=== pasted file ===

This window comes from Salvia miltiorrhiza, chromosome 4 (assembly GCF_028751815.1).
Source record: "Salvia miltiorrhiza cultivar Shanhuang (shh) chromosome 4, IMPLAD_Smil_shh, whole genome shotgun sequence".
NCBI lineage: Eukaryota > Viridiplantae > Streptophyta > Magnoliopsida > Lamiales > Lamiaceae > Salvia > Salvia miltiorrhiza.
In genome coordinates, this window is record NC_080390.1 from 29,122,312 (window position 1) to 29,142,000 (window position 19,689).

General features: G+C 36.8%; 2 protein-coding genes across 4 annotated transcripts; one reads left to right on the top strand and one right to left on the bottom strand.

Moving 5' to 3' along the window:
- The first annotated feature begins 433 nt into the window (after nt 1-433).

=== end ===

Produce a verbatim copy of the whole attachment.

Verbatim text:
This window comes from Salvia miltiorrhiza, chromosome 4 (assembly GCF_028751815.1).
Source record: "Salvia miltiorrhiza cultivar Shanhuang (shh) chromosome 4, IMPLAD_Smil_shh, whole genome shotgun sequence".
NCBI lineage: Eukaryota > Viridiplantae > Streptophyta > Magnoliopsida > Lamiales > Lamiaceae > Salvia > Salvia miltiorrhiza.
In genome coordinates, this window is record NC_080390.1 from 29,122,312 (window position 1) to 29,142,000 (window position 19,689).

General features: G+C 36.8%; 2 protein-coding genes across 4 annotated transcripts; one reads left to right on the top strand and one right to left on the bottom strand.

Moving 5' to 3' along the window:
- The first annotated feature begins 433 nt into the window (after nt 1-433).